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AlbertanAmerican

Bringing half sister from Alberta, Canada to United States

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Last July I crossed the border and became a permanent resident of the United States through spousal visa. That is all good. My wife and I are happy. Yay.

However...... my parents I found out are getting divorced. I have a half sister in Alberta, Canada that I want to bring over to the United States (particularly Indiana) to live with us for at least a year (but probably until she is older). The situation sucks, but my parents could feed her and minimally take care of her (but I don't want her to grow up in that environment). I am looking into legal guardianship and possibly adoption options and will discuss with local family court in Edmonton, Alberta to see if it is possible to place her in legal guardianship or adoption status with me and my wife.

What I want to know is what are the paths in legal immigration I can take? Do I have to adopt or is legal guardianship from Alberta enough? Is there a waiting time for her to come over? Is there another path I am not thinking of? Does my wife who is a US born citizen affect this in any way? Could she be a legal guardian and have my sister come over? I am just heart broken over the situation and want to do something to help her.

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Posted (edited)

How old is your half sister?

 

I assume the quickest way would be if you could adopt her, and then your wife could petition for her as an immediate relative of a USC, since your sister then would then be her stepchild. You could of course also petition for her after adoption, but as an LPR but that would take longer than it would for a USC.

 

Edit: For an adopted child, they need to be under 16 and have lived with you for two years... so that won't work. For reference:

https://www.visajourney.com/content/child

Edited by LizM

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Posted (edited)

Adoption won't allow her to come here as her two biological parents are still alive. USCIS is really strict about giving out immigration benefits to adoptees, even if the adoptive parent is a USC.

 

You can file a sibling visa (see VJ guide) but that takes about 15 years. Your best bet is for her to visit, keeping her visits limited to the maximum length allowed, or a student visa, as advised above.

 

EDIT: Have you considered giving your parents a good lecture, individually, about their parental responsibilities? Sometimes this can be powerful coming from an adult son or daughter.

Edited by Russ&Caro

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Posted (edited)
55 minutes ago, AlbertanAmerican said:

Last July I crossed the border and became a permanent resident of the United States through spousal visa. That is all good. My wife and I are happy. Yay.

However...... my parents I found out are getting divorced. I have a half sister in Alberta, Canada that I want to bring over to the United States (particularly Indiana) to live with us for at least a year (but probably until she is older). The situation sucks, but my parents could feed her and minimally take care of her (but I don't want her to grow up in that environment). I am looking into legal guardianship and possibly adoption options and will discuss with local family court in Edmonton, Alberta to see if it is possible to place her in legal guardianship or adoption status with me and my wife.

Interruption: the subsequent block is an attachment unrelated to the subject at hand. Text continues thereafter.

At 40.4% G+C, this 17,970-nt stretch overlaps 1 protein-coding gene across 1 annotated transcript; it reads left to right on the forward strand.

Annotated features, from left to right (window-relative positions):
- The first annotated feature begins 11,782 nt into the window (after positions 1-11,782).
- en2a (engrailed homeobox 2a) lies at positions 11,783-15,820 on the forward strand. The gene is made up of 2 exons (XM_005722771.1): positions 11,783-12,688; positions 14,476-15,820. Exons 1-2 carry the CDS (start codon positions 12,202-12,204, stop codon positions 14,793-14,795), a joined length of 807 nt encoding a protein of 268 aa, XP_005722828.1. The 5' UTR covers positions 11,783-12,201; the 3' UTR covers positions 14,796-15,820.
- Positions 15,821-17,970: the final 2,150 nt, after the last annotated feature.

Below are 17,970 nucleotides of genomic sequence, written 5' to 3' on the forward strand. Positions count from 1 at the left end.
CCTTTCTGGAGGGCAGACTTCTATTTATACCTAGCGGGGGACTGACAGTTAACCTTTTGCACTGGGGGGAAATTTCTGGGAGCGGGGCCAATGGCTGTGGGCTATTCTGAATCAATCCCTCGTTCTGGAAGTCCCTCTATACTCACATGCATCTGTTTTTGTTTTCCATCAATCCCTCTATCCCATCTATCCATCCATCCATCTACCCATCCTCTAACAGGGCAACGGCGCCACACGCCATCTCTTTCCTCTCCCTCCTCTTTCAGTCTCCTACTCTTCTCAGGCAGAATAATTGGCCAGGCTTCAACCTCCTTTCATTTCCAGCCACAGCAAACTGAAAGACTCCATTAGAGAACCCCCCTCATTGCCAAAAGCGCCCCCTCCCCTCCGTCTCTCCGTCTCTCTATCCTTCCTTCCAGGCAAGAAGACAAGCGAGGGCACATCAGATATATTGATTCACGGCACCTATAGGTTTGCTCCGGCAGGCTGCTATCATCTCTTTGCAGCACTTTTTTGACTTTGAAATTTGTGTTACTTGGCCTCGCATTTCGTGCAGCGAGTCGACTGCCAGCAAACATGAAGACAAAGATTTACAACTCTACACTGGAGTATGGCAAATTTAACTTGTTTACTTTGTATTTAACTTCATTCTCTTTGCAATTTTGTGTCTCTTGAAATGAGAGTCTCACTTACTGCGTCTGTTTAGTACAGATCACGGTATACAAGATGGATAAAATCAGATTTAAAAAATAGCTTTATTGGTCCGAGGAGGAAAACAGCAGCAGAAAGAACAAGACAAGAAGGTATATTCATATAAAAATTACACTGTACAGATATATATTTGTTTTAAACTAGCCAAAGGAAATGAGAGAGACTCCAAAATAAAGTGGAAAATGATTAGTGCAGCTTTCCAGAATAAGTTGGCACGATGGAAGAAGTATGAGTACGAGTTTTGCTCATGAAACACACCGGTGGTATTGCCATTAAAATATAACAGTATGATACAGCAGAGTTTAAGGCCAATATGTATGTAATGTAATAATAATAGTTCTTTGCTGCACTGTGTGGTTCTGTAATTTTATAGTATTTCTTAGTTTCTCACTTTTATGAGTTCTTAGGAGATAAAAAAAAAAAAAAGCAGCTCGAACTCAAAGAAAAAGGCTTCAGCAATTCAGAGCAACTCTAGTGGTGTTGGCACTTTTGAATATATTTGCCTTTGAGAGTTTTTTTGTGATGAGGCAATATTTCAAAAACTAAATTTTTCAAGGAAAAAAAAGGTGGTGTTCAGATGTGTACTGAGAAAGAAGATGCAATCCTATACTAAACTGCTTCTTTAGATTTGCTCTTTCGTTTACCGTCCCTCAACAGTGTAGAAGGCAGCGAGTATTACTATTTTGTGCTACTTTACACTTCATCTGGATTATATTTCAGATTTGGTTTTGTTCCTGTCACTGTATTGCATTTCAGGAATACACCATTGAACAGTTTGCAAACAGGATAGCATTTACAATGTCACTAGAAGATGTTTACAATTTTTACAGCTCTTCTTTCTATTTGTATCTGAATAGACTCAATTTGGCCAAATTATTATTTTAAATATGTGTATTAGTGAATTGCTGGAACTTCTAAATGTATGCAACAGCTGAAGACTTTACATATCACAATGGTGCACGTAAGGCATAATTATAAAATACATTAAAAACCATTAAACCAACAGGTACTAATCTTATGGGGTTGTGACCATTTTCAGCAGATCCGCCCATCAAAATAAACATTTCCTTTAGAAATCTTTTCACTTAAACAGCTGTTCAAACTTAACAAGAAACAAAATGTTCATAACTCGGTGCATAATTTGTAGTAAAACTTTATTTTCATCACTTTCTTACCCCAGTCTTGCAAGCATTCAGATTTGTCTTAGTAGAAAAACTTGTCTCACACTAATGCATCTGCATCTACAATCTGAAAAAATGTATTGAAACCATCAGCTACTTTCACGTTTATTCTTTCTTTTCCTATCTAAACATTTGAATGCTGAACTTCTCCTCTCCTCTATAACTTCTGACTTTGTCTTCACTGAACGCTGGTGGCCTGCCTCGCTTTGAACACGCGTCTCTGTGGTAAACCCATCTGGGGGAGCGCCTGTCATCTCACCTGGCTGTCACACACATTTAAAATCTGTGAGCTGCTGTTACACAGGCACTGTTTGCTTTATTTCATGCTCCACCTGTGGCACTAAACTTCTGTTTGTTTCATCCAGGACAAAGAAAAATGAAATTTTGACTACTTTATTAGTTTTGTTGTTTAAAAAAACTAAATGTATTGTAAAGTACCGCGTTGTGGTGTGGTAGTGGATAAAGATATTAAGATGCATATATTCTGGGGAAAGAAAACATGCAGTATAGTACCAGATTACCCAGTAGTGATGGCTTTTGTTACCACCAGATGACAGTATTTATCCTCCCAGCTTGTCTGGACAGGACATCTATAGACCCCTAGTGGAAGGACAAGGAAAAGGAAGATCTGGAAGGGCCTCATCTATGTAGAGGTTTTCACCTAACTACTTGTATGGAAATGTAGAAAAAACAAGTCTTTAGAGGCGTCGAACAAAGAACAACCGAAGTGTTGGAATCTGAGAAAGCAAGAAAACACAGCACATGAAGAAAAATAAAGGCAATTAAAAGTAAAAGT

What I want to know is what are the paths in legal immigration I can take? Do I have to adopt or is legal guardianship from Alberta enough? Is there a waiting time for her to come over? Is there another path I am not thinking of? Does my wife who is a US born citizen affect this in any way? Could she be a legal guardian and have my sister come over? I am just heart broken over the situation and want to do something to help her.

It is dependent on the situation your sister is in as far as your parents are concerned. One of the most important hings you should know right now is that adoption does not guarantee immigration. There are many stipulations when it comes to adoption. Many have tried to adopt only to be denied bringing the child to the US. Also, if you sister is pass a certain age (16) then adoption for immigration is out of the question.

 

The second most important thing you should be aware of is nothing immigration related is going to be fast. Adoption/ guardianship process could take months to years to complete. Your parents could fight the adoption process for example, hence the reason another main requirement for adoption is the parents to be deceased or extremely unfit to be a parent. And only after the adoption is completed would you start immigration process which is multi-month long process.

 

It is really unfortunate what you are going through but there is noting immediate that you can do now with the exception of returning to Canada and taking care of your sister.

 

Other things to consider... you must be a US citizen for you to petition for your sister. The timeline for sibling petitions is more than 14 years and growing. Your wife would not have any way to petition for your sister as there are no visas for in-laws of US citizens.

Edited by Unlockable

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I am inclined to look at moving to Canada or F1  student visa.

 

OP is a LPR so can not sponsor a sibling until he Naturalises.